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Working Yourself to Death? The Relationship Between Work Hours and Obesity

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  • Courtemanche, Charles

Abstract

Work hours may affect obesity if reduced leisure time decreases exercise and causes substitution from meals prepared at home to fast food and pre-prepared processed food. Additional work by adults may also impact child weight by reducing parental supervision. I find that a rise in work hours increases one's weight and, to a lesser extent, the weight of one's spouse. Mothers', but not fathers', work hours affect child weight. I also find that a rise in work hours is associated with a decrease in exercise and an increase in purchasing food prepared away from home. My estimates imply that changes in labor force participation account for 6% and 10% of the growth in adult and childhood obesity in recent decades.

Suggested Citation

  • Courtemanche, Charles, 2008. "Working Yourself to Death? The Relationship Between Work Hours and Obesity," MPRA Paper 25324, University Library of Munich, Germany.
  • Handle: RePEc:pra:mprapa:25324
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    File URL: https://mpra.ub.uni-muenchen.de/25324/1/MPRA_paper_25324.pdf
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    References listed on IDEAS

    as
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    3. Rodolfo Nayga, 2001. "Effect of Schooling on Obesity: Is Health Knowledge a Moderating Factor?," Education Economics, Taylor & Francis Journals, vol. 9(2), pages 129-137.
    4. Nakosteen, Robert A & Zimmer, Michael A, 2001. "Spouse Selection and Earnings: Evidence of Marital Sorting," Economic Inquiry, Western Economic Association International, vol. 39(2), pages 201-213, April.
    5. Ruhm, Christopher J., 2008. "Maternal employment and adolescent development," Labour Economics, Elsevier, vol. 15(5), pages 958-983, October.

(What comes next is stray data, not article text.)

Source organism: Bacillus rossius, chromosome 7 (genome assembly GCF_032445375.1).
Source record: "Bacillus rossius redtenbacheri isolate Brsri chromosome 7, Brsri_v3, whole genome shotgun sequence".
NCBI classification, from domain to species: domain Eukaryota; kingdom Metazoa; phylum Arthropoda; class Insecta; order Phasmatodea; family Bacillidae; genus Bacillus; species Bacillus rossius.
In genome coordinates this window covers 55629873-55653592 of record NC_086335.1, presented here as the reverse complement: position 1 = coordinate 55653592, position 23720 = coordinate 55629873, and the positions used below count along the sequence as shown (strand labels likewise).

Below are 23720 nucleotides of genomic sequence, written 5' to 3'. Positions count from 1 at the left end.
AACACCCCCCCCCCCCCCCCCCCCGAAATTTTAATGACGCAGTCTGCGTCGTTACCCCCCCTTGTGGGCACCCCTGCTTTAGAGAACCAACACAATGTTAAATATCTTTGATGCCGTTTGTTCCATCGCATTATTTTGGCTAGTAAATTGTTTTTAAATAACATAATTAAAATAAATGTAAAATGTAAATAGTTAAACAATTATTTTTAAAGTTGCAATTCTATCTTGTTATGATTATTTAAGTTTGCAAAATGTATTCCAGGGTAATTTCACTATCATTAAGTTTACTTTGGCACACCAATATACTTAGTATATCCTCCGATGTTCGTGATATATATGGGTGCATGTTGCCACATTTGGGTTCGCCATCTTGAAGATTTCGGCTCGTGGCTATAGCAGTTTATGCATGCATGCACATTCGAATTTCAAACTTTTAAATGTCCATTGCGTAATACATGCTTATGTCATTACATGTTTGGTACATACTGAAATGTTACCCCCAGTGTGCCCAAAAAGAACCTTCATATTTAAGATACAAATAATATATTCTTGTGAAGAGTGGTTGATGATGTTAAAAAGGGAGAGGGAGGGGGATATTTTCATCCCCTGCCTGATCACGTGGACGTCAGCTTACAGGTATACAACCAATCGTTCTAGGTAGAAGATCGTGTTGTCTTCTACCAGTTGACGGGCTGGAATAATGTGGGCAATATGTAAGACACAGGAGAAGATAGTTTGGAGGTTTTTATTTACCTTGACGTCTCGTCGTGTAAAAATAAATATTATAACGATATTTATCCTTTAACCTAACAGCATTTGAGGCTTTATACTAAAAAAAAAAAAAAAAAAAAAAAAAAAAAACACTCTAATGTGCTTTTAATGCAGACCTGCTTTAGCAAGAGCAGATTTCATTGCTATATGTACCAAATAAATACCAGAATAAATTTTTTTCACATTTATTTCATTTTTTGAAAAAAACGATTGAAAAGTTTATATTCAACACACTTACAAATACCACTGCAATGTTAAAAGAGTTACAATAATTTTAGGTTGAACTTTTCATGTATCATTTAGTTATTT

6. David M. Cutler & Edward L. Glaeser & Jesse M. Shapiro, 2003. "Why Have Americans Become More Obese?," Journal of Economic Perspectives, American Economic Association, vol. 17(3), pages 93-118, Summer.
    7. Darius Lakdawalla & Tomas Philipson, 2007. "Labor Supply and Weight," Journal of Human Resources, University of Wisconsin Press, vol. 42(1).
    8. Chou, Shin-Yi & Grossman, Michael & Saffer, Henry, 2004. "An economic analysis of adult obesity: results from the Behavioral Risk Factor Surveillance System," Journal of Health Economics, Elsevier, vol. 23(3), pages 565-587, May.
    9. Courtemanche, Charles, 2009. "Rising cigarette prices and rising obesity: Coincidence or unintended consequence?," Journal of Health Economics, Elsevier, vol. 28(4), pages 781-798, July.
    10. Shin-Yi Chou & Inas Rashad & Michael Grossman, 2008. "Fast-Food Restaurant Advertising on Television and Its Influence on Childhood Obesity," Journal of Law and Economics, University of Chicago Press, vol. 51(4), pages 599-618, November.
    11. Tomas J. Philipson & Richard A. Posner, 1999. "The Long-Run Growth in Obesity as a Function of Technological Change," Working Papers 9912, Harris School of Public Policy Studies, University of Chicago.
    12. Angela Fertig & Gerhard Glomm & Rusty Tchernis, 2009. "The connection between maternal employment and childhood obesity: inspecting the mechanisms," Review of Economics of the Household, Springer, vol. 7(3), pages 227-255, September.
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    Cited by:

    1. Cawley, John & Liu, Feng, 2012. "Maternal employment and childhood obesity: A search for mechanisms in time use data," Economics & Human Biology, Elsevier, vol. 10(4), pages 352-364.
    2. Herbst, Chris M. & Tekin, Erdal, 2012. "The geographic accessibility of child care subsidies and evidence on the impact of subsidy receipt on childhood obesity," Journal of Urban Economics, Elsevier, vol. 71(1), pages 37-52.
    3. Chris Herbst & Erdal Tekin, 2011. "Child care subsidies and childhood obesity," Review of Economics of the Household, Springer, vol. 9(3), pages 349-378, September.
    4. Angela Fertig & Gerhard Glomm & Rusty Tchernis, 2009. "The connection between maternal employment and childhood obesity: inspecting the mechanisms," Review of Economics of the Household, Springer, vol. 7(3), pages 227-255, September.
    5. Robert Sandy & Gilbert Liu & John Ottensmann & Rusty Tchernis & Jeff Wilson & O. T. Ford, 2011. "Studying the Child Obesity Epidemic with Natural Experiments," NBER Chapters,in: Economic Aspects of Obesity, pages 181-221 National Bureau of Economic Research, Inc.

    More about this item

    Keywords

    Work hours; obesity; body weight; employment; labor force;

    JEL classification:

    • I10 - Health, Education, and Welfare - - Health - - - General

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